Internet freedom has declined in Pakistan since 2020

Since 2020, the freedom of the internet in Pakistan has sharply decreased because of increasing government blocking of political, social, and cultural websites.

This is the main perspective obtained from Dawn's "Annual Pakistan Press Legal Review 2020," which was released on the 3rd May in commemoration of World Press Freedom Day by the Institute of Research, Advocacy, and Development (IRADA).

"The combined consequence of these results was that Pakistan had already exacerbated significantly during 2020 the already uncomfortable legal system covering freedom of speech, access to information and digital rights."

Mohammad Aftab Alam, IRADA Executive Director says that the late I. A. Rehman was devoted to the media legal analysis for 2020.

The study said Pakistan has had serious setbacks in the fields of enforcement, free speech, and the right to know – especially online – in Internet policies and regulations. It said Pakistan has regressed considerably.

"This leads to the censorship, hate speech, automated monitoring, and violation online of data protection, disinformation, and misinformation," the study added.

2020 saw an agger government aiming to broaden and strengthen its powers to over-regulate the media industry and to redefine the limits of freedom of expression, not just for journalists and intelligence professionals, but also for the political opposition parties and groups and their representatives. The government is an authoritarian government.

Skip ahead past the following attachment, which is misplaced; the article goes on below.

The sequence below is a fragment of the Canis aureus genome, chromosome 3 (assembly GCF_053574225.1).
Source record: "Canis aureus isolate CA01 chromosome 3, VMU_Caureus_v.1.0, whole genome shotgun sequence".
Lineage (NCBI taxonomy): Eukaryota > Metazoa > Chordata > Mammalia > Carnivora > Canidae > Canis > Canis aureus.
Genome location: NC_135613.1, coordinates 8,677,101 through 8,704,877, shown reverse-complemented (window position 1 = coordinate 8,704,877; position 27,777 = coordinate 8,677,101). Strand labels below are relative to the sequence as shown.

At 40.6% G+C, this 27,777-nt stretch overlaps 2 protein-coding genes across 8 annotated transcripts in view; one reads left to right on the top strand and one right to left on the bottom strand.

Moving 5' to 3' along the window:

The report nevertheless added that, with the aim of increasing its policy of decreased openness to criticism, the government was accelerating efforts to improve Internet restrictions.

According to the survey, "13 cases of Peca's conduct were registered during the year against journalists or human rights activists."

The study also noted that in 2020 social media apps and channels were being reappeared with vengeance.

The Federal Investigative Agency (FIA) conducted investigations or released notifications under the Computer Crime Legislation against journalists or online informational practitioners. At least two were also arrested in connection with their reportedly illegal activity online.

"The government must back up its highly coercive policies and aggressive activities," says Mr. Alam, "to ensure that we maintain the diversity and inclusion of online spaces in our society.